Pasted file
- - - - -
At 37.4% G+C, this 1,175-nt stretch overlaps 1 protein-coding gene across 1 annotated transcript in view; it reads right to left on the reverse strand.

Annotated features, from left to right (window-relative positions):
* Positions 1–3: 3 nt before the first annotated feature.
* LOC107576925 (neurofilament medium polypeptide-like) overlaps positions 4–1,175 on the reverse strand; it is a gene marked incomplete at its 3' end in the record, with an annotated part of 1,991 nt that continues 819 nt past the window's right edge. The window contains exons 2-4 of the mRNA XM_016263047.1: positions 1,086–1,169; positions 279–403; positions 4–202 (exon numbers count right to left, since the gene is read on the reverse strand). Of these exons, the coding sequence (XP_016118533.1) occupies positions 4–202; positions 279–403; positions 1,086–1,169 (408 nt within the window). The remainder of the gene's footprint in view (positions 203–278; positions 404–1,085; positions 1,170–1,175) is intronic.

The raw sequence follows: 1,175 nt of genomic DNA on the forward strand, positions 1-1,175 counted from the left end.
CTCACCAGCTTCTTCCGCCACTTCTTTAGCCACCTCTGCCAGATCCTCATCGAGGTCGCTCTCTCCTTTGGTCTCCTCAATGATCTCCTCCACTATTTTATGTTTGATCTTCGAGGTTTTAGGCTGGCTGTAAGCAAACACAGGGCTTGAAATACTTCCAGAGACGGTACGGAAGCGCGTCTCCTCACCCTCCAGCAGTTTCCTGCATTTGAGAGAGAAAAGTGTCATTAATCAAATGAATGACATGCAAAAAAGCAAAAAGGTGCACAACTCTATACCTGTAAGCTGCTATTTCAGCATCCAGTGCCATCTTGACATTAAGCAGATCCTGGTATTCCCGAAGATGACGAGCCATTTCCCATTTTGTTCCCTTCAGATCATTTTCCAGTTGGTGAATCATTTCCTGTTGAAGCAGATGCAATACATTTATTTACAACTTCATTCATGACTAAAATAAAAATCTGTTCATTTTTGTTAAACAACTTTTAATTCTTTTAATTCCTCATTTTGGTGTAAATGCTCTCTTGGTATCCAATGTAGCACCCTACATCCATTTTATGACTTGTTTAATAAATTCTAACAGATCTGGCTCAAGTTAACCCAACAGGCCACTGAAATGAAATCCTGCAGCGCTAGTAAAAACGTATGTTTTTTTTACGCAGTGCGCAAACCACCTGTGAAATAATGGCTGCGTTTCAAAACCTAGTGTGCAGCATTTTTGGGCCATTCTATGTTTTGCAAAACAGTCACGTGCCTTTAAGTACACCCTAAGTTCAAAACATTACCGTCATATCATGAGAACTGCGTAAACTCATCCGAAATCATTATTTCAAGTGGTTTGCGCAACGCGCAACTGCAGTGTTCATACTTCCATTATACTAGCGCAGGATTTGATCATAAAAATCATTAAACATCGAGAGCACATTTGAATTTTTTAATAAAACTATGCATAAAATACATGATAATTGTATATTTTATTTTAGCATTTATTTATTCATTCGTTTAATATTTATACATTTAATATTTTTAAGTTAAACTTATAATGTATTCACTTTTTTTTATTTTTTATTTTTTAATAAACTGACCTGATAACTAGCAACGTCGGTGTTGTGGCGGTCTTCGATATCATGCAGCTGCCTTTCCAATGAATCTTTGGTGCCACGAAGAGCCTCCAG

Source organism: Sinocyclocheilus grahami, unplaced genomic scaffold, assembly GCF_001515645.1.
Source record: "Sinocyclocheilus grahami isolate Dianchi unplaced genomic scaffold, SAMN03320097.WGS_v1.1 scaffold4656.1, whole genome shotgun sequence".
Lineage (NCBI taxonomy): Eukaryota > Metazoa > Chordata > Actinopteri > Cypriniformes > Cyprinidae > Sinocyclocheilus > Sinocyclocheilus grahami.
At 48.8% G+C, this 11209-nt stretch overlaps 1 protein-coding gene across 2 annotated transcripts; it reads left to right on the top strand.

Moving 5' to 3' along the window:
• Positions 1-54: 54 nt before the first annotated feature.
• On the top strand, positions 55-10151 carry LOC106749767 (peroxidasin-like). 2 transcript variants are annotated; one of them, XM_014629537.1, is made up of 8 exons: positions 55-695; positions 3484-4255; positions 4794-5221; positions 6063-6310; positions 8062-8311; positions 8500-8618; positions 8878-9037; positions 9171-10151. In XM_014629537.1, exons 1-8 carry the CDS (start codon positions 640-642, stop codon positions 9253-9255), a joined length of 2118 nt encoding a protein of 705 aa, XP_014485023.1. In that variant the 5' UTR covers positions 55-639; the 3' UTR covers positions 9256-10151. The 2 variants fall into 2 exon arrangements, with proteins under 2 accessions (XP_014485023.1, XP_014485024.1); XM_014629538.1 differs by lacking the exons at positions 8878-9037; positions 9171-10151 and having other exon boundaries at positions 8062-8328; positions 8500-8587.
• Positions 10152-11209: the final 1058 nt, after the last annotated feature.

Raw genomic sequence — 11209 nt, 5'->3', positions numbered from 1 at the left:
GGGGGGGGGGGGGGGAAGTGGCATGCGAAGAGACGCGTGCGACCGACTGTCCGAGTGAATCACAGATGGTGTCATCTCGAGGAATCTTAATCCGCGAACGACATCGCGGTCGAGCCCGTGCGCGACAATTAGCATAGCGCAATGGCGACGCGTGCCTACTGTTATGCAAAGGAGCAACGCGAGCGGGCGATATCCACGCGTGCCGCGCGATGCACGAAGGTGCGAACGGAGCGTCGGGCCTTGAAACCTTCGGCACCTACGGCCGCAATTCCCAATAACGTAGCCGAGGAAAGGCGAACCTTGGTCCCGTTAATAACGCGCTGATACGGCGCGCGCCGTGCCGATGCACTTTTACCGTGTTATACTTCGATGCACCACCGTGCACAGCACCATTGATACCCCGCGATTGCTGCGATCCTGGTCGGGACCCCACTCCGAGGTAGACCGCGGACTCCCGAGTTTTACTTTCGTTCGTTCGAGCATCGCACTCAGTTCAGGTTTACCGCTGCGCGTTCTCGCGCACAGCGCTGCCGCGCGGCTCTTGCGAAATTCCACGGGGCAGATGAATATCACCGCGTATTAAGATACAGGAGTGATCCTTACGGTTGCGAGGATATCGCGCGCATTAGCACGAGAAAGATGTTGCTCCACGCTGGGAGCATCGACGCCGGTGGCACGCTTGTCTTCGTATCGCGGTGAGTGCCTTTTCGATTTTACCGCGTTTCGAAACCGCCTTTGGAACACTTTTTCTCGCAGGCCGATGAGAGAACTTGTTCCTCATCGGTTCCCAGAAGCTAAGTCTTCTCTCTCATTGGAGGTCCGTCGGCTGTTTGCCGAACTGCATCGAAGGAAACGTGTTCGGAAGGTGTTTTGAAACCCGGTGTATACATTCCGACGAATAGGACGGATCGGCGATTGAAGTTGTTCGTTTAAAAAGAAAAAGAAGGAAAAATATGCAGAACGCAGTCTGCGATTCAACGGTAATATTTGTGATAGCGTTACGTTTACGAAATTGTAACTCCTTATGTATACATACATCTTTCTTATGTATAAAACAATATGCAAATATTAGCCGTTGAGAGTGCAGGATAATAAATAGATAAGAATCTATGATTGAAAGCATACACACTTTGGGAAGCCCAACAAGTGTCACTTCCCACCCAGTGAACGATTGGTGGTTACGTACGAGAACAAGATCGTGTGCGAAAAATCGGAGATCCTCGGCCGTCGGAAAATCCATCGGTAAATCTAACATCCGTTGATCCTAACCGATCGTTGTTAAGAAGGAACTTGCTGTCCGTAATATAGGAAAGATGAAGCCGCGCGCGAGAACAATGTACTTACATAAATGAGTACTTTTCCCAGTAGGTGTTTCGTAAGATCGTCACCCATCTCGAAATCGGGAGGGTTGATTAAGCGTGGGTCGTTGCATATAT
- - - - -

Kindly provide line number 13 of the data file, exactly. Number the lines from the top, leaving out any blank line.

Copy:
• On the top strand, positions 55-10151 carry LOC106749767 (peroxidasin-like). 2 transcript variants are annotated; one of them, XM_014629537.1, is made up of 8 exons: positions 55-695; positions 3484-4255; positions 4794-5221; positions 6063-6310; positions 8062-8311; positions 8500-8618; positions 8878-9037; positions 9171-10151. In XM_014629537.1, exons 1-8 carry the CDS (start codon positions 640-642, stop codon positions 9253-9255), a joined length of 2118 nt encoding a protein of 705 aa, XP_014485023.1. In that variant the 5' UTR covers positions 55-639; the 3' UTR covers positions 9256-10151. The 2 variants fall into 2 exon arrangements, with proteins under 2 accessions (XP_014485023.1, XP_014485024.1); XM_014629538.1 differs by lacking the exons at positions 8878-9037; positions 9171-10151 and having other exon boundaries at positions 8062-8328; positions 8500-8587.